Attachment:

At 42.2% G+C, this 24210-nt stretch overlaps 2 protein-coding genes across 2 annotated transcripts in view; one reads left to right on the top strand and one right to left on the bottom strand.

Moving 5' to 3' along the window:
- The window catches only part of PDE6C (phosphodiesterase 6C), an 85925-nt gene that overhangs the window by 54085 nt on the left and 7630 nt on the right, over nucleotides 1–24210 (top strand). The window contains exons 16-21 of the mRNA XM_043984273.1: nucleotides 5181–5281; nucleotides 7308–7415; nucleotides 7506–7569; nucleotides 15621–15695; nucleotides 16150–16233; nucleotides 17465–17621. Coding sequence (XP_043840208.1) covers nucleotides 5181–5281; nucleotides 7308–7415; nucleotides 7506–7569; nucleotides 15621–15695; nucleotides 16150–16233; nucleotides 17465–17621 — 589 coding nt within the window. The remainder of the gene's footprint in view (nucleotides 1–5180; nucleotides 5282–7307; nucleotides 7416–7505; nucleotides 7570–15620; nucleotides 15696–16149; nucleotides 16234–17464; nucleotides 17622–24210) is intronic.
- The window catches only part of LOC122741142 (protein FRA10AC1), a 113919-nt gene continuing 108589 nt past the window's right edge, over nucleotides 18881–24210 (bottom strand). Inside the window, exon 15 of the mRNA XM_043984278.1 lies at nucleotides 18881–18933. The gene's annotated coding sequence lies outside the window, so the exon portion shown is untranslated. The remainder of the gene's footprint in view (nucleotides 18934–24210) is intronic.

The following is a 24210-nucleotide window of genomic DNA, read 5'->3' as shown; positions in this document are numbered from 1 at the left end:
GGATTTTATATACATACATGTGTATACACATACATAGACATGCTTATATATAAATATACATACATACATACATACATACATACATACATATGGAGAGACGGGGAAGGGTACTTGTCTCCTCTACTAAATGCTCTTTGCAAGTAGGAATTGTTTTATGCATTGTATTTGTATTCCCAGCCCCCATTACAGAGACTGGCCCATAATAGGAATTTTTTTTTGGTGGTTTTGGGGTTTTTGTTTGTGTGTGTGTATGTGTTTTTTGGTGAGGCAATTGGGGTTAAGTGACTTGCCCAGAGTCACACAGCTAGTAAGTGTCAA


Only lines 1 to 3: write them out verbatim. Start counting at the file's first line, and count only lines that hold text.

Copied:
At 42.2% G+C, this 24210-nt stretch overlaps 2 protein-coding genes across 2 annotated transcripts in view; one reads left to right on the top strand and one right to left on the bottom strand.

Moving 5' to 3' along the window:
- The window catches only part of PDE6C (phosphodiesterase 6C), an 85925-nt gene that overhangs the window by 54085 nt on the left and 7630 nt on the right, over nucleotides 1–24210 (top strand). The window contains exons 16-21 of the mRNA XM_043984273.1: nucleotides 5181–5281; nucleotides 7308–7415; nucleotides 7506–7569; nucleotides 15621–15695; nucleotides 16150–16233; nucleotides 17465–17621. Coding sequence (XP_043840208.1) covers nucleotides 5181–5281; nucleotides 7308–7415; nucleotides 7506–7569; nucleotides 15621–15695; nucleotides 16150–16233; nucleotides 17465–17621 — 589 coding nt within the window. The remainder of the gene's footprint in view (nucleotides 1–5180; nucleotides 5282–7307; nucleotides 7416–7505; nucleotides 7570–15620; nucleotides 15696–16149; nucleotides 16234–17464; nucleotides 17622–24210) is intronic.